There are two different options for candidates. The Washington Fellowship is a full-time appointment, based at the Department’s Headquarters in Washington. The Classroom Fellowship, on the other hand, enables teachers and principals to participate on a part-time basis, while still allowing them to fulfill their regular school responsibilities.

All Teaching Ambassador Fellows spend one year learning about key federal programs and policies, sharing their expertise with federal staff members, and providing background on federal initiatives to other educators. This helps teachers better understand and implement these efforts at the federal, state and local levels. For the Fellows, the program provides greater knowledge of federal educational policy, strengthens their leadership skills, and gives them the firsthand opportunity to address some of the  challenging issues facing education today.

“Being a Teaching Ambassador Fellow has been the best professional learning of my career,” says Tami Fitzgerald. “I have learned about educational policy, but more than that, I have discovered that my voice can be heard, and our collective voices can make a difference.”  Principal Ambassador Fellow, Rachel Skerritt adds, “The Principal Ambassador Fellowship is intended to be a beneficial resource to the Department, allowing ED to hear valuable input from school leaders. However, the experience has been just as beneficial to my own learning and leadership. I constantly bring back best practices to my own school, having had the privilege of meeting passionate principals nationwide.”

Great teachers and principals—please consider applying and sharing this information with your colleagues! Sign up for updates on the Teaching and Principal application processes, call 1-800-USA-Learn, or email us at TeacherFellowship@ed.gov or PrincipalFellowship@ed.gov with questions.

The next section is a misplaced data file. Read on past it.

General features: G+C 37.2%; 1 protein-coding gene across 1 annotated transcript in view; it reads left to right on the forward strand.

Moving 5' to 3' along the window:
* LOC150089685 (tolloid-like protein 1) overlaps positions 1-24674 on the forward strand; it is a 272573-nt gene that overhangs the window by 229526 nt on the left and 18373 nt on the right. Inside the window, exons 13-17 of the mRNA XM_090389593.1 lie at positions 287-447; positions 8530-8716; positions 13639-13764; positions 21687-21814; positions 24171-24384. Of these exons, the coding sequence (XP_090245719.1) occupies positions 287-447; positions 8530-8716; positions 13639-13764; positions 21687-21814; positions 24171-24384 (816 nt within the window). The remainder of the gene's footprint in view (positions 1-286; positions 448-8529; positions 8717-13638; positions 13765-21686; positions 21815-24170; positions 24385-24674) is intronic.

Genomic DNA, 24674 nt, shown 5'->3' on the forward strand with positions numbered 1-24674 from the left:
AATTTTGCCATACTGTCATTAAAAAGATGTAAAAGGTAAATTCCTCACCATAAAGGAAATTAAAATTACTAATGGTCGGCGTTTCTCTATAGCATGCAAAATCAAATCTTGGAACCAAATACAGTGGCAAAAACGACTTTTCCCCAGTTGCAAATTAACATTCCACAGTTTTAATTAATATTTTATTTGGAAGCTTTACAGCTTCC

Gillian Cohen-Boyer is Director of the Principal and Teaching Ambassador Fellowships Programs at the U.S. Department of Education.

2 Comments

  1. The hiring policy in the 50 U.S.States needs a MAJOR overhaul. Simple: Relatives should not hire relatives or work
    in same school. Every school district should have a rotation of teachers. Hiring should be done by the personnel department. Evaluating Teachers is like requiring all the parents of that schools district to have an equal income.
    The children from a low income neighborhood does not have the support to have above average scores. Parents should be held accountable for what they produce.

  2. I just graduated from Grand Canyon University with a Masters in Special Education. But I can’t find a job because Hawaii Principals are in charge of hiring and they hire friends & relatives before they look at qualifications after. I was teaching at one high school & I was replaced by someone’s husband who just got a Bachelors Degree in Special Education and the school paid for his tuition. Now, the students are not receiving the best education possible, they receive a poor to mediocre education. What can be done about this “off-the-record” policy of Hawaii?